Delco Public Defender’s Office to join forces with national Partners for Justice

WHYY covered PFJ's next lauch

By Kenny Cooper, published March 24, 2022

Chris Welsh, director of Delaware County's public defenders office, gathers with staff in the law library at the Delaware County Courthouse in Media, Pa. (Emma Lee/WHYY)
Chris Welsh, director of Delaware County's public defenders office, gathers with staff in the law library at the Delaware County Courthouse in Media, Pa. (Emma Lee/WHYY)

The Delaware County Office of the Public Defender is joining forces with a national nonprofit organization to reinvent client services and provide attorneys with additional support.

Starting in July, five non-attorney advocates from Partners for Justice will be embedded inside the Public Defender’s Office. They will work alongside the office’s attorneys and social workers to increase client access to valuable services that address issues such as poverty and mental health.

During the duration of the two-year program, the goal will be to transform public defense in Delaware County and reduce jail time and recidivism by addressing the underlying social service needs of the community caught in the web of the criminal justice system.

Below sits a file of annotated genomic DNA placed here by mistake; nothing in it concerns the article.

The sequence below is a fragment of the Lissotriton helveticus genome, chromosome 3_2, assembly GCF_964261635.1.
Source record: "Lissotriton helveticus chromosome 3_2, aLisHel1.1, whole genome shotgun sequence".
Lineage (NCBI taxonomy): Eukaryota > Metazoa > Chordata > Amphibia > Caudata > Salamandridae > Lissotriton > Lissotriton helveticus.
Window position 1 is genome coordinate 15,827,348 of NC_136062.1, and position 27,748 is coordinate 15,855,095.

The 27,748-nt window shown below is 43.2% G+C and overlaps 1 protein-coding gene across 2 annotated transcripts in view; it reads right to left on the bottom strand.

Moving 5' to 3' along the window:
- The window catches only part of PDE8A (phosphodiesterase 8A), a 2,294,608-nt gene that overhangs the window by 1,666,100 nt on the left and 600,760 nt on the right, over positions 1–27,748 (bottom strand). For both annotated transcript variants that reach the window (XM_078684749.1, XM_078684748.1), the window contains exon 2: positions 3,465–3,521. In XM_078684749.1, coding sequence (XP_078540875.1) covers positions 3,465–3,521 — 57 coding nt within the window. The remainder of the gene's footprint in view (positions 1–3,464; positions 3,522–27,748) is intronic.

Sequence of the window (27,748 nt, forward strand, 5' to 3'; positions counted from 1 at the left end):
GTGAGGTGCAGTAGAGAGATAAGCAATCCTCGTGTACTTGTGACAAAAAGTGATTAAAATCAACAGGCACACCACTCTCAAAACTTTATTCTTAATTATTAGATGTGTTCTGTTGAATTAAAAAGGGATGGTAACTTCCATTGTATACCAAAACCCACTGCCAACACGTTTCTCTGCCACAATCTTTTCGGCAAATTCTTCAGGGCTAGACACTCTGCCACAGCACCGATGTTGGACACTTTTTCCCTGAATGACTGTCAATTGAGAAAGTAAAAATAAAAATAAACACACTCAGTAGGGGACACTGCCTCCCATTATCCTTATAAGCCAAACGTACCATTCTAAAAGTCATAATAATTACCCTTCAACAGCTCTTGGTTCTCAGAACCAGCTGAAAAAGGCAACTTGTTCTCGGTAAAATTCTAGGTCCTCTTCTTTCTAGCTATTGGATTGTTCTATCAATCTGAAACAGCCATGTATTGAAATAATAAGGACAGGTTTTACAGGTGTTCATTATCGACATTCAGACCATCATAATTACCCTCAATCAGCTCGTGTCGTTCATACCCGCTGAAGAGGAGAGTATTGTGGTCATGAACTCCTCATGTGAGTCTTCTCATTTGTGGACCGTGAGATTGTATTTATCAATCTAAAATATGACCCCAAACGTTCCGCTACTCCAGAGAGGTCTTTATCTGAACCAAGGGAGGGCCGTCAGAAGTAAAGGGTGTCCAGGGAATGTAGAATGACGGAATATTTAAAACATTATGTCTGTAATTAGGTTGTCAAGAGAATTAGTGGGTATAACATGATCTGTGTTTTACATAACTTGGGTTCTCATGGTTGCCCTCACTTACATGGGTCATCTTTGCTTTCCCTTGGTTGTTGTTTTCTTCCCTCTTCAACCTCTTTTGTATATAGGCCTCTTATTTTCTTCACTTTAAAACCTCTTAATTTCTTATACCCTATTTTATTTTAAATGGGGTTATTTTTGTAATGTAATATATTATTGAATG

“When you can help build those people up and bring them away from the margins of society, then that just makes our community as a whole stronger,” said Chris Welsh, director of the Public Defender’s Office.

Welsh has been leading the charge for criminal justice reform through the revamped defender’s office since July 2020.

In March 2021, the office helped bring about closure of the Delaware County Juvenile Detention Center in Lima after sending a letter to the Pennsylvania Department of Human Services detailing allegations of child abuse leveled against some staff members.

In November, the County Council approached his office to figure out ways some American Rescue Plan Act funding could be used to address criminal justice reform. That was before Welsh knew about Partners for Justice, though.

He’s pretty active on the public defense sphere within Twitter, and there was one profile that kept popping up on his feed: Emily Galvin-Almanza, the co-founder and co-executive director of Partners for Justice. Welsh saw a mention of the organization and began reading about it.